Mental Models: Key to Success or Pathway to Failure?

by Michael Haberman on June 23, 2011 · 0 comments


For a recent lesson for a PHR preparation class I broke out my 1990 version of Peter Senge’s The Fifth Discipline and reread some of the information on his model of the learning organization. If you have ever studied for the PHR/SPHR you know that the components of his learning organization are systems thinking, personal mastery, mental models, shared vision and team learning. According to Senge all five are necessary for an organiation to be a learning organization. Three of the five are group oriented and two, personal mastery and mental models are primarily individual.

The section on mental models jumped out at me because I wrote a post on June 13, 2011 called An Important HR Skill: Question Your Assumptions, where I discussed the importance of questioning your assumptions about people so that you stay away from biases and discrimination. Senge takes it further and says you need to question ALL your mental models. He says the ” ‘Mental models’ are deeply ingrained assumptions, generalizations, or even pictures or images that influence how we understand the world and how we take action.”  Not only do we have mental models about people, but we have mental models about other things, such as what can or cannot be done in different management situations, what happens in various markets, what happens with the economy, etc. In order to keep these mental models from becoming a pathway to failure and blocking our route to becoming a learning organization we must question these models and learn about alternative models. Senge says:

“The discipline of working with mental models starts with turning the mirror inward; learning to unearth our internal pictures of the world, to bring them to the surface and hold them rigorously to scrutiny. It also includes the ability to carry on ‘learningful’ conversations that balance inquiry and advocacy, where people expose their own thinking effectively and make that thinking open to the influence of others.”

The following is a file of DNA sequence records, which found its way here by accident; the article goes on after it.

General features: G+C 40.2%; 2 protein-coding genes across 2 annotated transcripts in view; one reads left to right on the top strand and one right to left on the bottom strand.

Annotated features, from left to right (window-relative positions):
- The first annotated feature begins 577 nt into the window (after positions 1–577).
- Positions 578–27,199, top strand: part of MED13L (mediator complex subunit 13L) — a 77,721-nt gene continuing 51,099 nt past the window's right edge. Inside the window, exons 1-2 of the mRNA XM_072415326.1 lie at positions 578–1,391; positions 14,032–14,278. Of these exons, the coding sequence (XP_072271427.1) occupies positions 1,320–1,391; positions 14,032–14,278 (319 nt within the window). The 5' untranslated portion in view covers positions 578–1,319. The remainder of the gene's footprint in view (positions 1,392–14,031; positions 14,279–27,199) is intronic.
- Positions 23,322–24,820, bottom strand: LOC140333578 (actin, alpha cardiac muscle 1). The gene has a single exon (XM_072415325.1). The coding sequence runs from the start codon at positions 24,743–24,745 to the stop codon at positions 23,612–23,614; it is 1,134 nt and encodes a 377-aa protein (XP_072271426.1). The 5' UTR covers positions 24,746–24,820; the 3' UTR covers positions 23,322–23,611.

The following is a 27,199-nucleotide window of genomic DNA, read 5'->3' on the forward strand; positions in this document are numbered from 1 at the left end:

Without this type of rigor, without the process of truly “baring your soul” you will not overcome your mental models and no progress will be made, either as a professional or as a learning organization.

I belong to a group of HR professionals, called HRevolution, that is trying to change the nature of how HR is done, both as profession and as a set of activities in individual companies. They are starting to break down some mental models, but I think for HRe to be even more effective we need to work on defining the mental models that are the pathway to failure to modernizing  HR and instead work to develop a consistent set of mental models that will be the key to success of future HR. Once we have a grasp of that perhaps we can work on the group componets of the five disciplines. The second personal discipline, personal mastery, is something that HRevolution members have a decent grasp of already. We all work to continually improve our knowledge in our profession.

I must admit that I have struggled with Senge in the past but this time it resonated with me. The experience of being involved with HRevolution and other reading I have done, such as Pink’s Drive, made the subject much more readable.

If you are familiar with Senge’s The Fifth Discipline, let me know your experience or points of view… or you mental model about its potential for success.

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